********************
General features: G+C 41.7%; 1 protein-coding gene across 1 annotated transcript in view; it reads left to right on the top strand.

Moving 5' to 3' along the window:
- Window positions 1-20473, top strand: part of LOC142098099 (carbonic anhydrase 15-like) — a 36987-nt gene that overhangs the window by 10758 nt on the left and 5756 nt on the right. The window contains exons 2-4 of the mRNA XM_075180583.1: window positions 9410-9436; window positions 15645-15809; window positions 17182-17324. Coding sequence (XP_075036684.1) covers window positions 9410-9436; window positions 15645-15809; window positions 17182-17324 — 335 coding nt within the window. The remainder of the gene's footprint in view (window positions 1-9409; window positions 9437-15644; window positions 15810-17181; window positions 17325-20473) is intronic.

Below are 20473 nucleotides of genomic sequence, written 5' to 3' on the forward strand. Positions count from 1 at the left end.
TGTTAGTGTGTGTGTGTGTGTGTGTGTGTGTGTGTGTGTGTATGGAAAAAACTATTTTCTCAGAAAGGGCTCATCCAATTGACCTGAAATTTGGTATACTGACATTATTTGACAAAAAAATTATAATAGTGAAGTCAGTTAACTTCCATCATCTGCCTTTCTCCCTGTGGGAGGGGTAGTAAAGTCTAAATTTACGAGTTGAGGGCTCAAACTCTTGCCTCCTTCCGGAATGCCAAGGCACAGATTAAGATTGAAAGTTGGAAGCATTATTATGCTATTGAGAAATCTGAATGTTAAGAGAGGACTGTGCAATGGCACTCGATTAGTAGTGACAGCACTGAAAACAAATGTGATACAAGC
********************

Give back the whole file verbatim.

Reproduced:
General features: G+C 41.7%; 1 protein-coding gene across 1 annotated transcript in view; it reads left to right on the top strand.

Moving 5' to 3' along the window:
- Window positions 1-20473, top strand: part of LOC142098099 (carbonic anhydrase 15-like) — a 36987-nt gene that overhangs the window by 10758 nt on the left and 5756 nt on the right. The window contains exons 2-4 of the mRNA XM_075180583.1: window positions 9410-9436; window positions 15645-15809; window positions 17182-17324. Coding sequence (XP_075036684.1) covers window positions 9410-9436; window positions 15645-15809; window positions 17182-17324 — 335 coding nt within the window. The remainder of the gene's footprint in view (window positions 1-9409; window positions 9437-15644; window positions 15810-17181; window positions 17325-20473) is intronic.

Below are 20473 nucleotides of genomic sequence, written 5' to 3' on the forward strand. Positions count from 1 at the left end.
TGTTAGTGTGTGTGTGTGTGTGTGTGTGTGTGTGTGTGTGTATGGAAAAAACTATTTTCTCAGAAAGGGCTCATCCAATTGACCTGAAATTTGGTATACTGACATTATTTGACAAAAAAATTATAATAGTGAAGTCAGTTAACTTCCATCATCTGCCTTTCTCCCTGTGGGAGGGGTAGTAAAGTCTAAATTTACGAGTTGAGGGCTCAAACTCTTGCCTCCTTCCGGAATGCCAAGGCACAGATTAAGATTGAAAGTTGGAAGCATTATTATGCTATTGAGAAATCTGAATGTTAAGAGAGGACTGTGCAATGGCACTCGATTAGTAGTGACAGCACTGAAAACAAATGTGATACAAGC